We would be blogging on how we use PostgreSQL in our projects to speed up our client’s applications. This particle is the first part of a series of article we would be writing on database optimization.

Database Indexes:

Indexes are a special lookup table that the database search engine can use to speed up data retrieval. An Index is similar to a pointer to a particular row of a table. As a real world example, consider a Britannica Encyclopedia with 22 volumes of books, and an extra book listing  the index,with which …

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Working with timezones in rails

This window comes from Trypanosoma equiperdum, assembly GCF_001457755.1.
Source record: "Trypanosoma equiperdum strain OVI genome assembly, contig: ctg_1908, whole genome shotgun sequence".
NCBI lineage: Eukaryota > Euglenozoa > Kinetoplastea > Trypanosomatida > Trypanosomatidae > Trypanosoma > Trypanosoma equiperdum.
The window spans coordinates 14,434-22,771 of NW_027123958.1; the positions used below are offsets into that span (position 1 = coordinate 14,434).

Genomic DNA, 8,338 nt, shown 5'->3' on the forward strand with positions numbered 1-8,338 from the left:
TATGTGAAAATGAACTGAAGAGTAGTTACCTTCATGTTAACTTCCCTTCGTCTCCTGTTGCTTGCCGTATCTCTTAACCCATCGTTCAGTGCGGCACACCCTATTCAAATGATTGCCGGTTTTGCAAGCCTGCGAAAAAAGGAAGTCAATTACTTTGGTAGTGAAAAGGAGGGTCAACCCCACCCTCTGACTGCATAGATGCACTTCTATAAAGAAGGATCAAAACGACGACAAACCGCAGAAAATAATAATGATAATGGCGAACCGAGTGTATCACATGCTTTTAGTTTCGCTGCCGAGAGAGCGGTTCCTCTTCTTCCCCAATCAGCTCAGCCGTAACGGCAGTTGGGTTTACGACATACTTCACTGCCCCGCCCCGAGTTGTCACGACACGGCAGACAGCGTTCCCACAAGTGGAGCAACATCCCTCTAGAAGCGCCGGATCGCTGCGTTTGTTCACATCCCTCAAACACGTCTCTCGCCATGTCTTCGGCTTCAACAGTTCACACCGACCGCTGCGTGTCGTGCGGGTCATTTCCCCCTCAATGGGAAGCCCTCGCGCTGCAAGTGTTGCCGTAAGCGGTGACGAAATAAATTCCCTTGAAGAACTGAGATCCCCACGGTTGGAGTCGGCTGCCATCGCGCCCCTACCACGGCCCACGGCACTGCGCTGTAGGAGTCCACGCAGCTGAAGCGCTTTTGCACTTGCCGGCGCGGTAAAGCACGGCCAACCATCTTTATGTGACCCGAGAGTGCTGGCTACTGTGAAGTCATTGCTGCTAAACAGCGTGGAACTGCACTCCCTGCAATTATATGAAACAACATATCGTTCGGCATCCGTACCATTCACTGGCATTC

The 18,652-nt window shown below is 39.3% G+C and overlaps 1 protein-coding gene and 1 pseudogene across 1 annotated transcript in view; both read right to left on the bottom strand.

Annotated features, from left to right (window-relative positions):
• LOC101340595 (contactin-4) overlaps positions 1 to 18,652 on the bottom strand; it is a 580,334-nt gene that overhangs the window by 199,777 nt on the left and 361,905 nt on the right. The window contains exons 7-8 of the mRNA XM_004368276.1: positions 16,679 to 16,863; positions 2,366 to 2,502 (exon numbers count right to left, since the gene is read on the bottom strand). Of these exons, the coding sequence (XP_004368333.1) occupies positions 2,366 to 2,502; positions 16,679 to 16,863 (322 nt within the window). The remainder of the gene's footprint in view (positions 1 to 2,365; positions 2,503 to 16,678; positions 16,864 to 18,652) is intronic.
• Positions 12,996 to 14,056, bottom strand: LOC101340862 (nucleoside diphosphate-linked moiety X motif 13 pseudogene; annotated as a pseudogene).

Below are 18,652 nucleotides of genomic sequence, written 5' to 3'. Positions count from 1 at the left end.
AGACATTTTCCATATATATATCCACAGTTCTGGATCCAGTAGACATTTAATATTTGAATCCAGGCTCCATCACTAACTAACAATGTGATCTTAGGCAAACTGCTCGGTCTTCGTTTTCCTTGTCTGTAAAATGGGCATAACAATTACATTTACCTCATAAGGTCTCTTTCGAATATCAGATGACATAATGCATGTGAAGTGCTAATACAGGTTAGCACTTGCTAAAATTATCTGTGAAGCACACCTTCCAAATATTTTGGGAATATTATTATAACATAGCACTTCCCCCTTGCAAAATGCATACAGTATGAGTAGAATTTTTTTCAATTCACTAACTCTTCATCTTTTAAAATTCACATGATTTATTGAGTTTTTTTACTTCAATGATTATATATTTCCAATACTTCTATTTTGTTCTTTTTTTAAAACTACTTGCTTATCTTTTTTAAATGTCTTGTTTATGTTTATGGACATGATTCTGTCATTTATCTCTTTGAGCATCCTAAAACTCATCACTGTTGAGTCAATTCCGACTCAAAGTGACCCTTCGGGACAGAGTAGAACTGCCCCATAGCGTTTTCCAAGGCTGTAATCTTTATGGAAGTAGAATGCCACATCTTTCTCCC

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Ruby on Rails being an amazing framework, helps us manage the timezone of our rails application. It gives us access to a lot of helpers, to make our life easier. For example, if you want to change all the date and time of your application to the logged in users time zone, we just have to place the following code in the application_controller.

We assume that you have stored the user’s time_zone in your database in the time_zone column.

The application  to show  timezone can be set in your application.rb, if we don’t set a particular timezone then the application will just show the systems timezone.

If you want to know all the timezone options available in rails, run the rake -D time command in your terminal.